I know that your program is focused on rural medicine and that you provide residents with experience working in an environment that is often isolated and cut off from larger hospitals. I need this exact experience to continue my focus and provide for my community. With my background experience, clinical knowledge, and your perfect precursor to my future role as a local, rural physician, I believe that we are a perfect fit.
Example No.2: Anesthesiology
When I joined my first hockey team, I saw myself as the next Bobby Orr, a star player scoring goals, but I quickly learned that a star-oriented mentality makes everybody – including myself – suffer in the long run. Teamwork had to come first.
In medical school, I remembered the lessons of the sports teams well, and I sought out programs with small group-oriented learning. Your program for residency has small groups as part of your intrinsic philosophy, and I know that being part of a team will make me a better physician. Day-to-day, I will provide better care with the resources of my team at my disposal. Long-term, I know that I will take lessons from these people I work with and grow faster than I would alone.
My specialty of choice is even related to my teamwork mindset. Anesthesiologists are part of a team of health care professionals providing care for their patients. Although integral to the healing of patients, anesthesiologists cannot work alone, nor can the surgeons and physicians who work with anesthesiologists provide their care without the pain prevention that we provide.
I want to continue my philosophy of teamwork into my very discipline. I know that your program, oriented toward team-building and small groups, will provide me with the perfect environment to learn and an ideal place for me to contribute my best work.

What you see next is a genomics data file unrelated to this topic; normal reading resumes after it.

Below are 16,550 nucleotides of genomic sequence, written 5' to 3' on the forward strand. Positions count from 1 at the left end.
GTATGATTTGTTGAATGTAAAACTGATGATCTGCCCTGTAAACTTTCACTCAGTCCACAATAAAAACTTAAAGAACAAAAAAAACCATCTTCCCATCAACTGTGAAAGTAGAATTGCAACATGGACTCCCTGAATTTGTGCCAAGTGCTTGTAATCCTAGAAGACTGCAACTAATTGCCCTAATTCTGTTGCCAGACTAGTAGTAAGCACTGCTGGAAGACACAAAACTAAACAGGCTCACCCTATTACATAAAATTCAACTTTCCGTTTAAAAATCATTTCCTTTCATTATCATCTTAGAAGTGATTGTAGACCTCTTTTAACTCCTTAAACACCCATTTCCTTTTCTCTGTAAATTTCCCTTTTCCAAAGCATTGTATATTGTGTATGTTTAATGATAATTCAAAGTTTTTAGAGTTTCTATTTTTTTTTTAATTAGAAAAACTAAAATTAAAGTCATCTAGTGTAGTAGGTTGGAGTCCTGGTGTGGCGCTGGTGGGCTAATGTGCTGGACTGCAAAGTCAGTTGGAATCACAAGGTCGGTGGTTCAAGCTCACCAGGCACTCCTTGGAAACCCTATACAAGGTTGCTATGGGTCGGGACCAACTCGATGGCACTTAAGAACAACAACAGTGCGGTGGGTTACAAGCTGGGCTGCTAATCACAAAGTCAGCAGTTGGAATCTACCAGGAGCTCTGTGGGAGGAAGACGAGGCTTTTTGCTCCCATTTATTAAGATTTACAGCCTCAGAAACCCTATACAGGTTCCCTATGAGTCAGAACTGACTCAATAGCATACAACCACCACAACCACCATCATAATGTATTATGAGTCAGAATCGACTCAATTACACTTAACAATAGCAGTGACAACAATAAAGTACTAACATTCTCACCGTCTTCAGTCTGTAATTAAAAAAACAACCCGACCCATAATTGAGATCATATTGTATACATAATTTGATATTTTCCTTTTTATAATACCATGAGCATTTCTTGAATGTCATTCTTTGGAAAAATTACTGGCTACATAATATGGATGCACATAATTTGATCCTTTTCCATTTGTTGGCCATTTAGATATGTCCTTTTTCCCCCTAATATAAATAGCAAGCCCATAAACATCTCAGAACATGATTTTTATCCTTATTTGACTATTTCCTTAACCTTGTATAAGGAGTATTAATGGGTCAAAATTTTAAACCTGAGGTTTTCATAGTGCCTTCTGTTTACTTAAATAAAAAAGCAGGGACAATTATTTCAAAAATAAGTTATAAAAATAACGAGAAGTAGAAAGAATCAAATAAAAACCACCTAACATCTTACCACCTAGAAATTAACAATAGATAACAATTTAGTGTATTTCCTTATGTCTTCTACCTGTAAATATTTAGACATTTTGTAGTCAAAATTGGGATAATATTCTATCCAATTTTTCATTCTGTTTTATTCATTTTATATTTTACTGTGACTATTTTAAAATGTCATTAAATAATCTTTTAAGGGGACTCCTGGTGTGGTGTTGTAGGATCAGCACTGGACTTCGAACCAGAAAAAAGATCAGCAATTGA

I don’t have as much time for hockey as I once did, and my dreams are now to be a key part of a health care team, not the star player, but I think in many ways I’m still playing out the lessons I learned all those years ago.
Example No.3: Pathology
When I was young, I received a chemistry set for my birthday. Since that moment, I have never looked back but have always pursued science. Science is most valuable when it helps people in their daily lives. Your vision statement includes “patient-centered care,” and my goal is to take my passion for science and use it to care for others.
I have been working through an precisely because I am focused on the scientific aspects of medicine, and I believe that your program will help me continue in my goals and dreams. Furthermore, I believe that I can contribute something very meaningful to your program and that my participation would be mutually beneficial.
My MD-PhD program requires that I participate in research programs, and my focus has been on faster methods of diagnosis within a laboratory environment, specifically through the use of artificial intelligence. I have worked with several pathologists in my research and studies, and I know that my research will be greatly improved through pathology studies.
In my clinical rotations for pathology, I found myself grateful for the opportunity to directly apply scientific knowledge and laboratory procedures to make the lives of patients better. I will never forget the first patient I helped diagnose. We used tissue samples to discover, by process of elimination, the source of a severe, persistent bloating and pain she was experiencing. Within a day, the bloating had subsided, and her pain had diminished to almost nothing. This hard-won result was satisfying and the precursor to several more like it; pathology will help my research and will let my research help people.